After a long wait, the final release dates for the new Oculus Quest and Oculus Rift S have been announced: May 21st. Pre-orders went live at the time of the announcement. In about three weeks, two major new headsets are coming from Oculus to drop into consumer’s greedy little hands. You better believe I’m one of them!
Within 5 minutes of the announcement, I pre-ordered one of each. (I’ve mentioned before that I’m an early adopter. There’s proof.) With my Rift CV1 on its final legs after surgery to resuscitate it, I need a full replacement Rift unit. Buy why would I order the Quest as well? I think the Quest is just too interesting to ignore. I think it has a chance to become the product that makes VR break into mainstream, especially in a year when Microsoft and Sony aren’t dropping new consoles.
Let’s take a look at each. First off, we’ll go with the “lesser” and more interesting of the two headsets, the Oculus Quest.
Oculus Quest: Freedom, At a Price
Obviously, I don’t have either headset in hand, so I’m just going to discuss why I am excited. For a great read from a site I trust implicitly, check out Sam Machkovech’s excellent review on Arstechnica. He spent a couple of weeks living with a Quest and gave it a good workout. His reviews are always worth a look.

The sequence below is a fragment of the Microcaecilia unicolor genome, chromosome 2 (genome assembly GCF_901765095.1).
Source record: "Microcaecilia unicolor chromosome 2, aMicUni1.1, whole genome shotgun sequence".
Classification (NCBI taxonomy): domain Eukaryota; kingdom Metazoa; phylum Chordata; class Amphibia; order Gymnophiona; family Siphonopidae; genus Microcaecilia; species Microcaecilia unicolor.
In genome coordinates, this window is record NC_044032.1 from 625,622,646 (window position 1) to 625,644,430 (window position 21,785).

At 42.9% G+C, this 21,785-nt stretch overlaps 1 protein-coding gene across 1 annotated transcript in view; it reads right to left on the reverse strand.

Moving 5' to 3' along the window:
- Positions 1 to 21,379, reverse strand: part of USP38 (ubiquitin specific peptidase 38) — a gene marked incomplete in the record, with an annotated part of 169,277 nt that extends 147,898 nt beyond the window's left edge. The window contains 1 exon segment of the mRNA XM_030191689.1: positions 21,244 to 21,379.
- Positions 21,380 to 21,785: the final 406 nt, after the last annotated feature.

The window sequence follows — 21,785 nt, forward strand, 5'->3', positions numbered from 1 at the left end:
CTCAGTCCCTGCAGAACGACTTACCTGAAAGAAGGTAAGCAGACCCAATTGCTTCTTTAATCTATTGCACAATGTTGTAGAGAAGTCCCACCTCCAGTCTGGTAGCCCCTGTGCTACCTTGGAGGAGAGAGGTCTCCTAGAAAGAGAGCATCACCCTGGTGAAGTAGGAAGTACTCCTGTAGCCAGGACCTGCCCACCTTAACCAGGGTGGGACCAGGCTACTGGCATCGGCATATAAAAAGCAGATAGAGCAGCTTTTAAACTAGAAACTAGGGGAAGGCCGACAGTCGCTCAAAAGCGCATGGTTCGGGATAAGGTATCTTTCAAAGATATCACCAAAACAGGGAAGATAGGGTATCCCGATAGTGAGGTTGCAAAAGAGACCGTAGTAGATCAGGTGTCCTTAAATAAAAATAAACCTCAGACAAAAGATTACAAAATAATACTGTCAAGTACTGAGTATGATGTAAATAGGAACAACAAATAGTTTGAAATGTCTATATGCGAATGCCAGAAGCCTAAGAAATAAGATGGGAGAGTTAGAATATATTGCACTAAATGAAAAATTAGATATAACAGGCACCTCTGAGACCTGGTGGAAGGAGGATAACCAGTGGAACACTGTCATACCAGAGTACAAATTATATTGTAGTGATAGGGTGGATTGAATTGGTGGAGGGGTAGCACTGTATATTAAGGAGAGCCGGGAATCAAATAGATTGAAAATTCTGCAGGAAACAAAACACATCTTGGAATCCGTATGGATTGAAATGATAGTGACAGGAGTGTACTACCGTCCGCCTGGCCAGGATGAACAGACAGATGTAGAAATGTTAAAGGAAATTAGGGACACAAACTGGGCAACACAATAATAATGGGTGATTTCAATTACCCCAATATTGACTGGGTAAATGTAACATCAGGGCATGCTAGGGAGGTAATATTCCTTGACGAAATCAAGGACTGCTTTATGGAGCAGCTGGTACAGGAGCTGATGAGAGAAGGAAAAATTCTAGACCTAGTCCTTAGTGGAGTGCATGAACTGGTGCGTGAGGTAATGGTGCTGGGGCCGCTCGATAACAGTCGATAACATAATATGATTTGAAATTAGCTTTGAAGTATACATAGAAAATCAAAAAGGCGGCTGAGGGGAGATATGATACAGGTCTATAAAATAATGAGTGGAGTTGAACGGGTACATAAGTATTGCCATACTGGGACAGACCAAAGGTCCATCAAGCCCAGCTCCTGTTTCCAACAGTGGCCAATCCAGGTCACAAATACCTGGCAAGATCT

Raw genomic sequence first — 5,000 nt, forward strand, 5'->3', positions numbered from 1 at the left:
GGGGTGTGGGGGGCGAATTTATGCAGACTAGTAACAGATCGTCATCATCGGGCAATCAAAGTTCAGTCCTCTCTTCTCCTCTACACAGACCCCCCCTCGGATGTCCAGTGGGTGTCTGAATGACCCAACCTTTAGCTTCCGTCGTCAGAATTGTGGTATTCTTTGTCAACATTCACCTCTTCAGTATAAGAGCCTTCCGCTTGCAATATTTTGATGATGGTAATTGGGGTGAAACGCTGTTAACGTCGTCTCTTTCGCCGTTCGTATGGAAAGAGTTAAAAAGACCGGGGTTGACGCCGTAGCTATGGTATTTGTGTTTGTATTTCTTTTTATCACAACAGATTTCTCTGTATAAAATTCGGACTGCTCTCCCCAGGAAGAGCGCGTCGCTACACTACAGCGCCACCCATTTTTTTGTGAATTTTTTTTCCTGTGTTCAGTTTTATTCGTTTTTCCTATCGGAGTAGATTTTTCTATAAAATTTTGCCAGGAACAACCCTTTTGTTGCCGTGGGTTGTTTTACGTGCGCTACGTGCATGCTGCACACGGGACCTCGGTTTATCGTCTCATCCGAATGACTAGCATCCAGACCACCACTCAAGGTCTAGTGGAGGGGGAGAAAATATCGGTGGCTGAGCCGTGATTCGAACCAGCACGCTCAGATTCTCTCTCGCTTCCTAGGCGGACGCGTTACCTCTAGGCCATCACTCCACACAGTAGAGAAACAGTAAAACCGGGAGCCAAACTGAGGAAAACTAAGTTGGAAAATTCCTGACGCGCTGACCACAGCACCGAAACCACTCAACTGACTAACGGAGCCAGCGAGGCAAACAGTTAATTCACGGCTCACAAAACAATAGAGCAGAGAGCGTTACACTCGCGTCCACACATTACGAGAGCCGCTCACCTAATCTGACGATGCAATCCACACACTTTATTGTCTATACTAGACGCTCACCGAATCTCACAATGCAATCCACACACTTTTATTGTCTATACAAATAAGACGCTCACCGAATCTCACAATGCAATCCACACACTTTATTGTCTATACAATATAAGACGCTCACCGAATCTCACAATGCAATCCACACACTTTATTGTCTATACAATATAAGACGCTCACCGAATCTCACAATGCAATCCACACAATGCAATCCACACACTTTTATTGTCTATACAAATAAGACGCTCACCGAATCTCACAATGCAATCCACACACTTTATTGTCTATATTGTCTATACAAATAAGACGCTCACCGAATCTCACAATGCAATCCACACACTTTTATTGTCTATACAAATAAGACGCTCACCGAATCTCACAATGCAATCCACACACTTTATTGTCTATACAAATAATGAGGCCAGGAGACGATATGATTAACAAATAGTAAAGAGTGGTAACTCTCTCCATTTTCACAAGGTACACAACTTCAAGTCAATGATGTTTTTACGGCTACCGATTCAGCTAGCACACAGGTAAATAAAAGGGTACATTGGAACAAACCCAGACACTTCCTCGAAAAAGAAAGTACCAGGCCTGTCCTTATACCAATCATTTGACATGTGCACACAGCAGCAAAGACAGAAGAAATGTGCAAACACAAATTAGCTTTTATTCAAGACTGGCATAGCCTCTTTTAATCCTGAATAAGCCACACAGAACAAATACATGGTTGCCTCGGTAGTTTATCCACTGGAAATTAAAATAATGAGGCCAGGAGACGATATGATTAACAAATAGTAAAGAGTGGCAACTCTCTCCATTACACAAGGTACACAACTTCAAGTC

But I’m not Sam, so why am I excited for the Quest? It boils down to portability and freedom. I absolutely love the idea of being untethered to a PC while still being able to have a (relatively) high quality VR experience. The Quest runs on the same basic processor that powers my 2 year old phone, so I know it’s not going to drive the same level of detail my Rift does. But my Rift is tethered directly into the beating heart of a $2,000 Gaming Furnace that devours souls and gigabytes with reckless abandon. It’s apples and oranges. We’ll touch on oranges to oranges in the next section.
The quest is apples to nothing. We’re dividing by zero here. What I’m getting at is that there has never been anything truly like the Quest: a self-contained VR system with all 6 degrees of movement tracked, without needing to be in a special environment or plugged in. You need the headset, the two controllers, and yourself.